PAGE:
Once you progress onto your full degree programme, in many modules you will carry out practical project work, involving problem-solving using theory developed within the module and electronic circuit building and/or software skills as appropriate. Teaching activities will include lectures, workshops and seminars, and practical project work will be carried out in groups and individually in purpose-built thinking and fabrication laboratories.
Various assessment methods will be used including examinations for theoretical subjects, formal presentations, reports and practical demonstrations for project work with an additional viva voce examination for final year individual projects. You will be expected to review material after lectures to support your learning and to preview scripts before coming to laboratory sessions.
Excellent written and verbal communication skills are highly valued and sought after in the industrial workplace and are essential for effective group working. You will develop these as part of project-based work and will be assessed formally on them.
You’ll continue to work with your Personal Tutor, with whom any issues can be discussed to enable appropriate advice and help to be given as appropriate.
A Levels: CCC
- At least five GCSEs at grade A*-C or 9-4 including English and Mathematics.
Where an applicant is taking the EPQ alongside A - levels, the EPQ will be taken into consideration and result in lower A-level grades being required. Socio - economic factors which may have impacted an applicant's education will be taken into consideration and alternative offers may be made to these applicants.
Other UK Qualifications
English language requirements
All teaching at Royal Holloway is in English. You will therefore need to have good enough written and spoken English to cope with your studies right from the start.
The scores we require
- IELTS: 6.5 overall. No subscore lower than 5.5.
- Pearson Test of English: 61 overall. No subscore lower than 51.
- Trinity College London Integrated Skills in English (ISE): ISE III.
- Cambridge English: Advanced (CAE) grade C.
For international students, we offer an International Foundation Year, run by Study Group at the Royal Holloway International Study Centre. Upon successful completion, you may progress on to selected undergraduate degree programmes at Royal Holloway, University of London.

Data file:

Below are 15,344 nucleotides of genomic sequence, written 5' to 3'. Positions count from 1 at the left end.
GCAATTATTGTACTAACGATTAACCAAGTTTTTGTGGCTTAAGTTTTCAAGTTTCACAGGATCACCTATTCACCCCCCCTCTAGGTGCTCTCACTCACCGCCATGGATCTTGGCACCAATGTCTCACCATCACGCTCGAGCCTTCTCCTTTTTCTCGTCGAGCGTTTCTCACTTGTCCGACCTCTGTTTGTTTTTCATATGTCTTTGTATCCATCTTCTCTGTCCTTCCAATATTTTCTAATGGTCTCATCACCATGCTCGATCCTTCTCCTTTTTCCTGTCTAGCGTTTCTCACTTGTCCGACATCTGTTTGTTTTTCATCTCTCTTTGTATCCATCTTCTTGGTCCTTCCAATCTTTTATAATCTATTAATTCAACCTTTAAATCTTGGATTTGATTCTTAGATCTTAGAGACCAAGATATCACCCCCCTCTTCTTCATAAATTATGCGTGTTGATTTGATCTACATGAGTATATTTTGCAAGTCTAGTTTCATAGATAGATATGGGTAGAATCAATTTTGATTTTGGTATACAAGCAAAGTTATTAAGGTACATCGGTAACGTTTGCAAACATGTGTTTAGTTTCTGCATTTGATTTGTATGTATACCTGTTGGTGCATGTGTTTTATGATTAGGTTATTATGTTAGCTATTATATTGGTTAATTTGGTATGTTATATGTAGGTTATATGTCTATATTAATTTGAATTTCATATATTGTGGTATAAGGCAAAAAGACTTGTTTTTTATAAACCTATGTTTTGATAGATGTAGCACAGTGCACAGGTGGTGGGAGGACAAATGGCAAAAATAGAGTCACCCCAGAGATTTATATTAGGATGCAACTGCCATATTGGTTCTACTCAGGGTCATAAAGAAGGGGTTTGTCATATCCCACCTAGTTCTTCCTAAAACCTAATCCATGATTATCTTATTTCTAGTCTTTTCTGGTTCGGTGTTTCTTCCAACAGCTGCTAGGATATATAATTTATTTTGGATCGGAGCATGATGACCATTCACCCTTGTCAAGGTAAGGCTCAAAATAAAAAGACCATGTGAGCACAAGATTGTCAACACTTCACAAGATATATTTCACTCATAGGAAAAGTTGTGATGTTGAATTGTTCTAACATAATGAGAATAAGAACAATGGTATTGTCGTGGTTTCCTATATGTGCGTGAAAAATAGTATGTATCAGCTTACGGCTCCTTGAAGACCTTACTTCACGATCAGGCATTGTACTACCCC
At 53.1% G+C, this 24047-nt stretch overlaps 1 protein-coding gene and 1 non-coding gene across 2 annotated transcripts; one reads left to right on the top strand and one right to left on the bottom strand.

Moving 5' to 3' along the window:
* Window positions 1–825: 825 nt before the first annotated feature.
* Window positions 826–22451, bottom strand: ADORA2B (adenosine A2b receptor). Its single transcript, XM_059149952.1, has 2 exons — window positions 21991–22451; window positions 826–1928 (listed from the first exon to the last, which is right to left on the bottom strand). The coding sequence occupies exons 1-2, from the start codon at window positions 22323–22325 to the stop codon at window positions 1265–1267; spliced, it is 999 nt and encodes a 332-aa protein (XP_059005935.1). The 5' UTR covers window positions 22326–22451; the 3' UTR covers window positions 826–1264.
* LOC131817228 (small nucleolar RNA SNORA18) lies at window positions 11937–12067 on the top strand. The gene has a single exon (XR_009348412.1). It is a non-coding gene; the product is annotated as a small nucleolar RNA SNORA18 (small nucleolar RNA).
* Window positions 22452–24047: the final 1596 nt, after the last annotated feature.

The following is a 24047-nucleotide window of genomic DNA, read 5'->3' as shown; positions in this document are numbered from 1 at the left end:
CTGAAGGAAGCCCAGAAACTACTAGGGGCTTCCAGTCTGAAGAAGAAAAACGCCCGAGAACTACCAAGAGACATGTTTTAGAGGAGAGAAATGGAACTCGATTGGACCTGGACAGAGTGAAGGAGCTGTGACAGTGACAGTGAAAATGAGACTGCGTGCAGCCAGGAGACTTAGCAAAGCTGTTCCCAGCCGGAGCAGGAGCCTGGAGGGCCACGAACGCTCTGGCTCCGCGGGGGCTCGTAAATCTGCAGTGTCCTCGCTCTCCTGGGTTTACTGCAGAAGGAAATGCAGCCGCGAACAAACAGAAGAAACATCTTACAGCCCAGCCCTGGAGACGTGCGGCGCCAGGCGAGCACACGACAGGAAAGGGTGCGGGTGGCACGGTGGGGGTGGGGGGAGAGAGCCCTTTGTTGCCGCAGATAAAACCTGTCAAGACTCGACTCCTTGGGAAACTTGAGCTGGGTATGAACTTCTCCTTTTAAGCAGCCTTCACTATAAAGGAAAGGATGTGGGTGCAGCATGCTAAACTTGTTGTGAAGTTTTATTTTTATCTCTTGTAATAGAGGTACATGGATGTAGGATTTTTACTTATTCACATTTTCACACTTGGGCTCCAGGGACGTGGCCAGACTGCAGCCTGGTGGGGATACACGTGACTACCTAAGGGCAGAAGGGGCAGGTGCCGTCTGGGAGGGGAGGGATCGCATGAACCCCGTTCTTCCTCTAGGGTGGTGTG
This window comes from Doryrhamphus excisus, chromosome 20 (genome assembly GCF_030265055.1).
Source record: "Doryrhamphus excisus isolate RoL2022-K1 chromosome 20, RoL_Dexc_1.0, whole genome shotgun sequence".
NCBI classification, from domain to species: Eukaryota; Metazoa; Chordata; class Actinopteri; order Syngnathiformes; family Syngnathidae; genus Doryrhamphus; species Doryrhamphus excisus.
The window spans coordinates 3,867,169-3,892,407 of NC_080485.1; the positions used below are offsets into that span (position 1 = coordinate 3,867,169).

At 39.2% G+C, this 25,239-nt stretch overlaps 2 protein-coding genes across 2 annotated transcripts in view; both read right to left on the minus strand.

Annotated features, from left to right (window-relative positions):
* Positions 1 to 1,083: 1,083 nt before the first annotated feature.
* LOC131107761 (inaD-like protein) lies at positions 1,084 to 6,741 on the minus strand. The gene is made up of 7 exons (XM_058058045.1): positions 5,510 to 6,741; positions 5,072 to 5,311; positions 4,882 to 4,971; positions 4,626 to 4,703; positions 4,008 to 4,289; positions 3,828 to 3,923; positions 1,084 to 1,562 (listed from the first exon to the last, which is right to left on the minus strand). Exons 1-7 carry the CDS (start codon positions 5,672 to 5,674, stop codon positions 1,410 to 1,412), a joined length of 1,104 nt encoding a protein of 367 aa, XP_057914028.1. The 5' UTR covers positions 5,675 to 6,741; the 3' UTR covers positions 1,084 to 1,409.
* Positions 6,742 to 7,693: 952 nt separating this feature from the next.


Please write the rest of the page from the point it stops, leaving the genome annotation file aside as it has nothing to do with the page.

Your future career
Study at Royal Holloway, University of London Department of Electronic Engineering and lay the foundations for a rewarding career in your chosen field.
Graduates of Electronic Engineering have excellent employment prospects, with an abundance of well-paid job opportunities in an expanding industry struggling to cope with a significant skills shortage.
You’ll develop a strong transferrable skillset including verbal and written communication skills, team work and commercial awareness, preparing you for a career in a range of areas within Electronic Engineering and beyond.
Royal Holloway is located within the South East regional hub of electronics businesses, meaning you’ll benefit from links to some of the top UK-based electronics companies.
Fees & funding
Home and EU students tuition fee per year*: £9250
Foundation year essential costs**: There are no single associated costs greater than £50 per item on this course.
*The tuition fee for UK undergraduates is controlled by Government regulations. For students who started a degree in the academic year 2018/19, it was £9,250 for that year, shown here for reference purposes only. The tuition fee for UK undergraduates starting their degree in 2019/20 has not yet been confirmed. The Government has also confirmed that EU nationals starting a degree in 2019/20 will pay the same fee as UK students for the duration of their course.
**These estimated costs relate to studying this particular degree programme at Royal Holloway. Costs, such as accommodation, food, books and other learning materials and printing etc., have not been included.